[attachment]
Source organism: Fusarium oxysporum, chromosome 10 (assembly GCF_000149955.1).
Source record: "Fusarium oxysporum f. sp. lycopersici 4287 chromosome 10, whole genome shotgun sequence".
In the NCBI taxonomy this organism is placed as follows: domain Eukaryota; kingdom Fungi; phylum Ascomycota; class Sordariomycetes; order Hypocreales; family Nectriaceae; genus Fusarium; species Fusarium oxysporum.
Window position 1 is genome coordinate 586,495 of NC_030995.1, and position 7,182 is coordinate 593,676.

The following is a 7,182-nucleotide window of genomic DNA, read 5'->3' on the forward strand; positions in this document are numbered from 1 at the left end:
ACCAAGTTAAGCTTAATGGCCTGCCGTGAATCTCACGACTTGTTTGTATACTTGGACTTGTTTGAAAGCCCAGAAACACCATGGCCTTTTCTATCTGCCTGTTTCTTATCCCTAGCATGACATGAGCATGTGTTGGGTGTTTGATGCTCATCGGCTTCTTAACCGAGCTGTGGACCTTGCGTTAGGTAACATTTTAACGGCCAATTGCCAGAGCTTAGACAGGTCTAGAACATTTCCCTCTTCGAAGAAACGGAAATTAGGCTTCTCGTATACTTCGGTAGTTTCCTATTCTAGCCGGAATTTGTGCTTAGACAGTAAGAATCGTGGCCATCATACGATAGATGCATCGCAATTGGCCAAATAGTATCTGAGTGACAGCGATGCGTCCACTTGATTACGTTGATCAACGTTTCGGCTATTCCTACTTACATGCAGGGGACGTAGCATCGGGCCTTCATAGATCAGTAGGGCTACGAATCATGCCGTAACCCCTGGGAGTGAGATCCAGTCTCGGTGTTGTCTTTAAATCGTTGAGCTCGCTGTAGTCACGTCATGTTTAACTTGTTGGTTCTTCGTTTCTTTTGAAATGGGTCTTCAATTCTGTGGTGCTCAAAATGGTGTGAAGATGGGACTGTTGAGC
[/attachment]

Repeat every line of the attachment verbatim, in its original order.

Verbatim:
Source organism: Fusarium oxysporum, chromosome 10 (assembly GCF_000149955.1).
Source record: "Fusarium oxysporum f. sp. lycopersici 4287 chromosome 10, whole genome shotgun sequence".
In the NCBI taxonomy this organism is placed as follows: domain Eukaryota; kingdom Fungi; phylum Ascomycota; class Sordariomycetes; order Hypocreales; family Nectriaceae; genus Fusarium; species Fusarium oxysporum.
Window position 1 is genome coordinate 586,495 of NC_030995.1, and position 7,182 is coordinate 593,676.

The following is a 7,182-nucleotide window of genomic DNA, read 5'->3' on the forward strand; positions in this document are numbered from 1 at the left end:
ACCAAGTTAAGCTTAATGGCCTGCCGTGAATCTCACGACTTGTTTGTATACTTGGACTTGTTTGAAAGCCCAGAAACACCATGGCCTTTTCTATCTGCCTGTTTCTTATCCCTAGCATGACATGAGCATGTGTTGGGTGTTTGATGCTCATCGGCTTCTTAACCGAGCTGTGGACCTTGCGTTAGGTAACATTTTAACGGCCAATTGCCAGAGCTTAGACAGGTCTAGAACATTTCCCTCTTCGAAGAAACGGAAATTAGGCTTCTCGTATACTTCGGTAGTTTCCTATTCTAGCCGGAATTTGTGCTTAGACAGTAAGAATCGTGGCCATCATACGATAGATGCATCGCAATTGGCCAAATAGTATCTGAGTGACAGCGATGCGTCCACTTGATTACGTTGATCAACGTTTCGGCTATTCCTACTTACATGCAGGGGACGTAGCATCGGGCCTTCATAGATCAGTAGGGCTACGAATCATGCCGTAACCCCTGGGAGTGAGATCCAGTCTCGGTGTTGTCTTTAAATCGTTGAGCTCGCTGTAGTCACGTCATGTTTAACTTGTTGGTTCTTCGTTTCTTTTGAAATGGGTCTTCAATTCTGTGGTGCTCAAAATGGTGTGAAGATGGGACTGTTGAGC